We’re waiting for the ferry. A local fisherman tells us there’s a dolphin that comes into the bay and the children swim with it. That sounds like fun until we see lots of baby jellyfish bobbing along the surface. Maybe they don’t have stingers when they’re babies but I think I’d always try having a full bladder whenever I went swimming with the little buggers.
Our first stop was to the smallest island, Inisheer, for a one hour layover. On the short walk from the pier to the local pub we were beckoned by a young man with a horse & wagon (and a cute dog). For ten euro each he’d give us a tour around the island. The island is literally covered with three foot high stone walls that outline rooms…as far as the eye can see. Some had animals in them, most were empty. He brought us over to check out a holy well (there’s a lot of them in Ireland). I don’t feel any holier for having stood there (I have to assume I’m already as holy as I can be). I would’ve drank some of the water or at least dipped my finger in it except that Bella, the dog, walked through it and had a long drink and sometimes an eel from the sea makes its way up to swim around. I decided to just stick to beer. I’m glad we never made it to the pub. We learned way more about the island from Michael than we would have with a Guinness.
We stopped long enough to pick up/drop off passengers to Inishmaan. Between all 3 islands there are less than 1300 people. Irish is their main language but most know and can speak English.
We struck up a conversation with the 3 elderly gentlemen sitting across from us on the ferry. The friendliest of the group, Michael, told us he knew where our B&B was and would drive us there. That changed after we got off the boat and he realized he misunderstood us. Our B&B was on the other side of the island which also made it the closest one, in Ireland, from America (I thought that was pretty cool). He dropped us off at his favorite pub and ordered us some Guinness while he went back and collected his two buddies from the dock. When we were all together again in the pub he called up the lady who ran the B&B (of course he knew her) and told her we were ready to get picked up. We later explained to her that it was not our idea for her to come get us. She mumbled something about him being a crazy old coot.
During our conversations over beer waiting for Maggie to pick us I was asked if I had any relatives over here. I said I was 4th generation Irish and then got an earful from crotchety old crank, Pat, about how I was NOT Irish. He went on about it for a bit and Elizabeth told him to fük off. Okay, so it wasn’t to his face but it should’ve been. I was still emotional from seeing my dead uncle, aunt & dad the day before so it felt a lot like someone sucker punched me. Welcome to Ireland…NOT! Despite the cruel way Pat got his point across I should probably be grateful because it was the catalyst of my mental journey to let go of my idealized notion of the Irish people.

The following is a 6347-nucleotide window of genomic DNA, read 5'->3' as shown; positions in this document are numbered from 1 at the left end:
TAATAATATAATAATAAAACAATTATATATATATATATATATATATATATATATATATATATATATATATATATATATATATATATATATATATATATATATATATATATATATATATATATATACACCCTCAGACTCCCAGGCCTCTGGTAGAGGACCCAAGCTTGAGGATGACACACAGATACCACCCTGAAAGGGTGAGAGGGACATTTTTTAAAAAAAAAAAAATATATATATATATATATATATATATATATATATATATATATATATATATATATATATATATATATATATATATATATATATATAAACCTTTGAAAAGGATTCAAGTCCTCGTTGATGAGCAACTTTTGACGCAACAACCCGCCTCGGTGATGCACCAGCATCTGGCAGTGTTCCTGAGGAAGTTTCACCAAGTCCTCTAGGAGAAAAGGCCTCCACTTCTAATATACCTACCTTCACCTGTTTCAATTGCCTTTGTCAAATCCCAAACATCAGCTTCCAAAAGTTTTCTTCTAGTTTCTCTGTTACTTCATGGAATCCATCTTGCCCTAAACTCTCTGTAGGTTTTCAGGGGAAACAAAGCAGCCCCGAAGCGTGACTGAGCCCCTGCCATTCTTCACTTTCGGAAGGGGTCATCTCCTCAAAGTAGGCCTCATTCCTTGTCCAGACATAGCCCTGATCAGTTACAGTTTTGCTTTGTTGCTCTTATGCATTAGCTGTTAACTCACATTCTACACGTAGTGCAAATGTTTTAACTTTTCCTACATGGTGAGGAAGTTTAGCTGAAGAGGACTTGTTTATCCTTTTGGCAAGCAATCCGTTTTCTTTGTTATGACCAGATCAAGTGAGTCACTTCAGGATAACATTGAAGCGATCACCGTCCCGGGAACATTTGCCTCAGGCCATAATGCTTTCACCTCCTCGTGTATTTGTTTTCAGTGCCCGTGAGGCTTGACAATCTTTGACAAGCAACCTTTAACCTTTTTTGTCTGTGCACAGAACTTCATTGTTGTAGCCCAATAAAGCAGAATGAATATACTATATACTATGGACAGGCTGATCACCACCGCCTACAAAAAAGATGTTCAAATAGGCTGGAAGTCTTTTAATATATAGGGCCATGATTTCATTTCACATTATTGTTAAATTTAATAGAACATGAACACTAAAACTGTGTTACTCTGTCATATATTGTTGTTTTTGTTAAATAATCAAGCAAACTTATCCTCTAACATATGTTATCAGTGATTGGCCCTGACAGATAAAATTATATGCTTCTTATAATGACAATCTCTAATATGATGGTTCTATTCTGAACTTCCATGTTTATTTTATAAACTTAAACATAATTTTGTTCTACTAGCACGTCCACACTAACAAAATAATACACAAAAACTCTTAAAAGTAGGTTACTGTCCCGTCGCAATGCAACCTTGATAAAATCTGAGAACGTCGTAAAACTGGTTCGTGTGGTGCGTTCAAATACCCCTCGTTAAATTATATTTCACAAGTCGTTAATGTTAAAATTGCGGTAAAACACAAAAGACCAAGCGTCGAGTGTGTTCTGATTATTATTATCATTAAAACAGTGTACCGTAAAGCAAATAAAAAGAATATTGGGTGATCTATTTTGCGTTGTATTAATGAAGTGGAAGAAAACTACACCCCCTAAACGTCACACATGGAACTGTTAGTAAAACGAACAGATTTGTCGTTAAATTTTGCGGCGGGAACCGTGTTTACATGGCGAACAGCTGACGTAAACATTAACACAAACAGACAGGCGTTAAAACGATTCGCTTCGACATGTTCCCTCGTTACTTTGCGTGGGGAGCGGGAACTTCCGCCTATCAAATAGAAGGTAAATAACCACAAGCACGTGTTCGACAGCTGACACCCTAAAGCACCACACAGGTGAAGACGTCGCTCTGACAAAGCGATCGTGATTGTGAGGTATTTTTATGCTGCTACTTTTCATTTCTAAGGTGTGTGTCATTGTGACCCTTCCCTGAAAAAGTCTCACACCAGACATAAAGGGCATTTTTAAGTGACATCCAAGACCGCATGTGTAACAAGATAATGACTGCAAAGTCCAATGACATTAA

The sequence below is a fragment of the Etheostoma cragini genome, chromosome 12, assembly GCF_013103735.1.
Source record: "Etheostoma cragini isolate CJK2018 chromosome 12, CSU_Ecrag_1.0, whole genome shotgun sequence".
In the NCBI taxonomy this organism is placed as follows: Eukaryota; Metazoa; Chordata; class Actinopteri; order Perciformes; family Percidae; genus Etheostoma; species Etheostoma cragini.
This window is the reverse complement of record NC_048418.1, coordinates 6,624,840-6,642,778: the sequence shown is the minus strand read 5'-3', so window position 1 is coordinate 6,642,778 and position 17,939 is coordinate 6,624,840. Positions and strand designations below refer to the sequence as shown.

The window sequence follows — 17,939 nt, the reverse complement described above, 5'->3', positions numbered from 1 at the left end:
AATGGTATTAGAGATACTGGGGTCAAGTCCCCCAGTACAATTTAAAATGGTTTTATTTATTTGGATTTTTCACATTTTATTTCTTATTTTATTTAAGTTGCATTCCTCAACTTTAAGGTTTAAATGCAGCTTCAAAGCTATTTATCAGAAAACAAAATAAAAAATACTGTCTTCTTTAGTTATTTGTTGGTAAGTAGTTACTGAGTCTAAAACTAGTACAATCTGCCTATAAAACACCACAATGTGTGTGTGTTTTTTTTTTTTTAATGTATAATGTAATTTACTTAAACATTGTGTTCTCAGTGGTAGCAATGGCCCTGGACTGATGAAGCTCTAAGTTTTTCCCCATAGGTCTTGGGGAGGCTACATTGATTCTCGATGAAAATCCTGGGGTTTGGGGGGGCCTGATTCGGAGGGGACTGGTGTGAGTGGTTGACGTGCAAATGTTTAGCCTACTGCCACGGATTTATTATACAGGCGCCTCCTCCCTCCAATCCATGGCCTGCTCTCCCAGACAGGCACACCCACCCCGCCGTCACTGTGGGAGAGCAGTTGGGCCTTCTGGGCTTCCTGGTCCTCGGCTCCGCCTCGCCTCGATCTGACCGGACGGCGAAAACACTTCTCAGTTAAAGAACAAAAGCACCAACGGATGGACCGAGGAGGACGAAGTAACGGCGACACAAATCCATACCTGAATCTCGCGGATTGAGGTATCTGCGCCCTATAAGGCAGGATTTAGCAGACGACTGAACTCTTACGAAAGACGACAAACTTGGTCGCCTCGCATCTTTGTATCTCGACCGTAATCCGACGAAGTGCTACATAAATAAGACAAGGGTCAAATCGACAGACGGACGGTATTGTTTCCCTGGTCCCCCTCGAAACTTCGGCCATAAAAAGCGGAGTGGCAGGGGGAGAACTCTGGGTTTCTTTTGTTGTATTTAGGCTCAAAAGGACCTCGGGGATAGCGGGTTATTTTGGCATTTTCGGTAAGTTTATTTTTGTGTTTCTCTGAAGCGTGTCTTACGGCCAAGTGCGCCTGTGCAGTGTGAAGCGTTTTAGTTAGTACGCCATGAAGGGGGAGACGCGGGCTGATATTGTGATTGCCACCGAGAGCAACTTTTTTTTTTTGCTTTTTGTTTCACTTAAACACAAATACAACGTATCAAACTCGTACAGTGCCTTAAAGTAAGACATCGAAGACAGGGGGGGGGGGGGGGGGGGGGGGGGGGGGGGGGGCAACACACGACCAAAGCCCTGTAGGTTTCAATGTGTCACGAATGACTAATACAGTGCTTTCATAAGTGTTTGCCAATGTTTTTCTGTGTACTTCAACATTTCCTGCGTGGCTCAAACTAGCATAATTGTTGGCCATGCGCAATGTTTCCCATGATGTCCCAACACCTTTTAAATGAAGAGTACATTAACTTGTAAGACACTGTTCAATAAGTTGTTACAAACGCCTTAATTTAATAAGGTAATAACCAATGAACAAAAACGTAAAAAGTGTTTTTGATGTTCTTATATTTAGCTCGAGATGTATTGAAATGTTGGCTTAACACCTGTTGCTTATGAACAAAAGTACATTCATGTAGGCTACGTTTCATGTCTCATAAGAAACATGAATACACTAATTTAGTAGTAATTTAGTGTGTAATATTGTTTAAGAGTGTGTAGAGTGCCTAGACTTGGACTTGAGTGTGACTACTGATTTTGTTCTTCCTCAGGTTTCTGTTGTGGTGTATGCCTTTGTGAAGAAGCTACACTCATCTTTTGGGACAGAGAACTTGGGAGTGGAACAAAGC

After settling in at the B&B we hired the local taxi guy to show us the sights. His love for the island was evident through his stories. We learned most of what there was to know about life on Inismoor. It’s a beautiful island and although I can understand why people would want to live someplace so remote, I don’t know how well I would do with all that quiet. It is an intriguing thought though.
Over the next week we would meet people that did not welcome us with open arms. They were polite enough but had no desire to have conversations with us. Our accent even seemed to annoy some. It would take me a week and a half of wanting to escape this island and go back home before I finally let go of the romanticized feelings I had built up over my lifetime. They’re no different than the people from where I come from; they’re not friendlier, happier or more welcoming. They’re regular people with regular lives on an island with an incredible history and kick-ass marketing.
All I know for sure is that my ancestors lived, worked and loved in Ireland and their pride was passed down through the generations. I love the music both traditional and modern and now I love the land my bloodline came from. I’m proud of my heritage. I have to learn to not care what anyone else thinks about that.